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Update on the TFSA verses RRSP debate

TFSA

Now that the annual TFSA contribution limit has been increased to $10,000, Canadians who had maxed out their contributions can now invest another $4,500 for 2015. This increase to $41,000 means TFSAs have become a significate part of many people’s saving and retirement plans, especially for couples. There will be no further annual increases to this new limit, but all Canadians over age 18 can now contribute up to $10,000 annually regardless of income.

Unfortunately however, there still seems to be some confusion about TFSA rules. Like RRSPs, unused contribution room can be used in the future if funds become available. Unlike RRSPs, there is no tax saving or credit from investing in TFSAs. So there’s no pressure to meet an investment deadline, and contributions can be done at any time throughout the year.

Consider someone who has maxed out their contributions every year, and with investment growth it’s now worth $50,000. They can withdraw it all, then redeposit the whole amount including the growth back into their plan the following year. This is in addition to the new $10,000 contribution room for the year.

Many people have their TFSAs held in savings accounts or GICs earning little interest, when ideally they should consider investments with more growth potential because the growth is tax-free. One benefit of TFSAs is the ability to build extra retirement income that isn’t taxable, so it has no impact on any income tested benefits such as the senior’s benefit, OAS, etc.

TFSAs can be deposited into a wide range of investment options, depending on their investment time line, risk tolerance and age. Many people have more than one TFSA account, often one in an interest savings plan for liquidity, and another into an equity type plan for more growth potential. There is no limit to the number of TFSA accounts you can have as long as you don’t over-contribute in any given calendar year. It’s up to you to track your deposits and withdrawals, as CRA penalizes over-contributions at 1% per month until withdrawn.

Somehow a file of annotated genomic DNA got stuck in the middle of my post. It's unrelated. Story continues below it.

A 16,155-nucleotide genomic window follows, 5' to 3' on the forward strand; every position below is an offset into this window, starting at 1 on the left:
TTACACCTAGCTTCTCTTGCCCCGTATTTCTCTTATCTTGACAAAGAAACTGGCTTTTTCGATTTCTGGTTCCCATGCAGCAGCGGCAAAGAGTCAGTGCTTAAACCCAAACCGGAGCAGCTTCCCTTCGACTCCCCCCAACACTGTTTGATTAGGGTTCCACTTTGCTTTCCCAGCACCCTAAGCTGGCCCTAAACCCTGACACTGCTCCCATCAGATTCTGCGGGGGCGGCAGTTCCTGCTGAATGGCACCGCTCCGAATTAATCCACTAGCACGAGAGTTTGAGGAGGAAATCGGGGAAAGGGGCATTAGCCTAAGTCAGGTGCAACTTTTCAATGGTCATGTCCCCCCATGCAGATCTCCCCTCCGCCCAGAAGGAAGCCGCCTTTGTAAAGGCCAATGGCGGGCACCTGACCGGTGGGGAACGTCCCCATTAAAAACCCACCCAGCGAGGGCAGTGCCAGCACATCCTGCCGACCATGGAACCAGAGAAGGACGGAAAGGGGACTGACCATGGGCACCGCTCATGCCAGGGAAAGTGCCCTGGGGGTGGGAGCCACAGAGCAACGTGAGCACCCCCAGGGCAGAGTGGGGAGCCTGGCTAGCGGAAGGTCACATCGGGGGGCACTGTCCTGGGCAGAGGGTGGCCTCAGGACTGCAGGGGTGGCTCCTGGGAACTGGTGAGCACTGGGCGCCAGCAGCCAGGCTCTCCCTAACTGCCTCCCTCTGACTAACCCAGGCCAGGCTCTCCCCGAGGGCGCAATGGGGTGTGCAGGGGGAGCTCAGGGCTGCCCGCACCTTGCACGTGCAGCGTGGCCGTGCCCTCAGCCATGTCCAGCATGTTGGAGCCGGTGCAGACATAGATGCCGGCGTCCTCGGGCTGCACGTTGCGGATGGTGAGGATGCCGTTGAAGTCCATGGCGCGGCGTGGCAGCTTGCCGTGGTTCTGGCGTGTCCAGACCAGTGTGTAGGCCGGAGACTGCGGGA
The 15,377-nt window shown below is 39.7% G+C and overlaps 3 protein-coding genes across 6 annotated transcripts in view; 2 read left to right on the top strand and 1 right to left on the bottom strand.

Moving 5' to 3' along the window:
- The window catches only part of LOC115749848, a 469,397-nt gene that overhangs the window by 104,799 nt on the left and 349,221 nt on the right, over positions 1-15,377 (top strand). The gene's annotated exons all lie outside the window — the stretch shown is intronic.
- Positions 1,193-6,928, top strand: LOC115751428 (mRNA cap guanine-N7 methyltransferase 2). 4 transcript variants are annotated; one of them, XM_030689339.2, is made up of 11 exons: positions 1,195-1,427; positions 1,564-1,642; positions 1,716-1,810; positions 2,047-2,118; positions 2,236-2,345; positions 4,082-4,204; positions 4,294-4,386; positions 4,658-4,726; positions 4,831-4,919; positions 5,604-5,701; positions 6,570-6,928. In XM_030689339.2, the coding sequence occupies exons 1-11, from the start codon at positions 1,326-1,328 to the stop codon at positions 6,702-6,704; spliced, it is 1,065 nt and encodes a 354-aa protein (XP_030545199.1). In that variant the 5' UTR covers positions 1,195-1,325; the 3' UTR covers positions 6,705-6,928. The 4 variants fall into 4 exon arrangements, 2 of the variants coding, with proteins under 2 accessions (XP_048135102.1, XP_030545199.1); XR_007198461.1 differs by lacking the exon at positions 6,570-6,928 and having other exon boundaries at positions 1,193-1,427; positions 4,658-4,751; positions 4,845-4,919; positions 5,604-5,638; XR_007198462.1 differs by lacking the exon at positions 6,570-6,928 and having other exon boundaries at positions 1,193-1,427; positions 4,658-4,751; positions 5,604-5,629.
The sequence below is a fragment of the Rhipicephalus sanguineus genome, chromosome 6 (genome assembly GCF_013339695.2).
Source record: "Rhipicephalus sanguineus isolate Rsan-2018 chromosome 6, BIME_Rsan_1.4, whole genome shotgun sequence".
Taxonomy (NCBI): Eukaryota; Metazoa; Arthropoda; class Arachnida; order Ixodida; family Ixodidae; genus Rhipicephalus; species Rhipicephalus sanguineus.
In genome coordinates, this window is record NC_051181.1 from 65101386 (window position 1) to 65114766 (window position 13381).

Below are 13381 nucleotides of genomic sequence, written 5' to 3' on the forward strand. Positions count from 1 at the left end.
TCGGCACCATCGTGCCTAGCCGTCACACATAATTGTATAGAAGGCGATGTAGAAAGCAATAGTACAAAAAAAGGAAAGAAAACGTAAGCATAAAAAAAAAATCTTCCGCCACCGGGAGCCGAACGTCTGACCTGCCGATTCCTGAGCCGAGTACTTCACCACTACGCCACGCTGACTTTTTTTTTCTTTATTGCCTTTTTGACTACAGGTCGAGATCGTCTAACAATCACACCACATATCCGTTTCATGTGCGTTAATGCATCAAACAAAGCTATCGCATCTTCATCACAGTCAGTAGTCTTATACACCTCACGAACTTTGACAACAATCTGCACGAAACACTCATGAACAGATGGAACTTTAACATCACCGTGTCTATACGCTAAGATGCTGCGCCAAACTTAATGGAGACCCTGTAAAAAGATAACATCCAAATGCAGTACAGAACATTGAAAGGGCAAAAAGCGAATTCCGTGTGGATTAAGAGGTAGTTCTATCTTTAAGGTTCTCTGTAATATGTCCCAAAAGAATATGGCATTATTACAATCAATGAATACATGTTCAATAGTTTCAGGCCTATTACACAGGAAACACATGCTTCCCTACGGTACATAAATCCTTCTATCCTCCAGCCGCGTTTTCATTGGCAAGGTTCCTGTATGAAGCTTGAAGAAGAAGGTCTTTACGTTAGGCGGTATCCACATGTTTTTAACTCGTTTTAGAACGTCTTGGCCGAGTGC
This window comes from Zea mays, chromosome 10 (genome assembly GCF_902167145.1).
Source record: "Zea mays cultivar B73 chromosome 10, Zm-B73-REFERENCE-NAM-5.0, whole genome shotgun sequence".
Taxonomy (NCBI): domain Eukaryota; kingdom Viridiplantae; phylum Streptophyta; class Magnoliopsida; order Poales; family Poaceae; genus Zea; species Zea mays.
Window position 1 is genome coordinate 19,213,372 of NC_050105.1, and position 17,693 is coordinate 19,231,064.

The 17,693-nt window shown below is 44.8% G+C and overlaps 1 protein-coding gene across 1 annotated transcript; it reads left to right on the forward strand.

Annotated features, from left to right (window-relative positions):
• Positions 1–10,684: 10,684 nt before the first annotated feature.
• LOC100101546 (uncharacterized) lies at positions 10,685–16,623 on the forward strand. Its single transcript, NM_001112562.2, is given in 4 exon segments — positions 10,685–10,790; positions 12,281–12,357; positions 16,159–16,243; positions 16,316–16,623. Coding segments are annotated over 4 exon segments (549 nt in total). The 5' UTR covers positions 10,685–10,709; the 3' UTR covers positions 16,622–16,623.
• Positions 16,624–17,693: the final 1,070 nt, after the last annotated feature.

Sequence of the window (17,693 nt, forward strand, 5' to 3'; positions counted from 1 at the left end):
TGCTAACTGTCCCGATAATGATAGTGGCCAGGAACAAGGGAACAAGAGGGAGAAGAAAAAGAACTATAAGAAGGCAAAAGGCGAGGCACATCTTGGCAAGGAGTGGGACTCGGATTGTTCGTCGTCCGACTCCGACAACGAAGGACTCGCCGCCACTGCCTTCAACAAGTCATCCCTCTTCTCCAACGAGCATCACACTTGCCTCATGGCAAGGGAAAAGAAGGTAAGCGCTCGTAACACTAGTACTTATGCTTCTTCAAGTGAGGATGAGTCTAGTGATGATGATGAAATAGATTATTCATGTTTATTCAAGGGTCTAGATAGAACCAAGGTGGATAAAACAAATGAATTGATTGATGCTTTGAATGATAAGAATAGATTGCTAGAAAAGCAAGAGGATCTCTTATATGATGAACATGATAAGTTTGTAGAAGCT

My feeling is if you have a savings account designed to grow over the long haul, either for a lump sum purchase such as a lake cabin, RV, etc. then a TFSA account makes perfect sense. The reality today is that many Canadians don’t have any savings. Some have RRSPs at work but with no rainy day funds they are forced to cash in their RRSPs for emergencies. This is far from ideal, as they are hit with with-holding taxes, as well as surrender charges and the potential for market loss on top of this.

Everyone’s financial need and situation is different, so there is no simple answer as to whether TFSAs or RRSPs are best for them. Many contract employees in Alberta who are incorporated draw out income primarily as dividends, therefore don’t earn any RRSP contribution room. These people would be much better off maxing out their TFSAs. The same goes for farmers who zero out their tax bill at every year end with next year’s fuel, fertilizer, seed, machinery purchases, etc.

So if you are still not sure, sit down with a trusted financial professional and let them help you determine the best option for you to build a rainy day fund, an educational fund for your grandchildren, additional retirement savings, etc.

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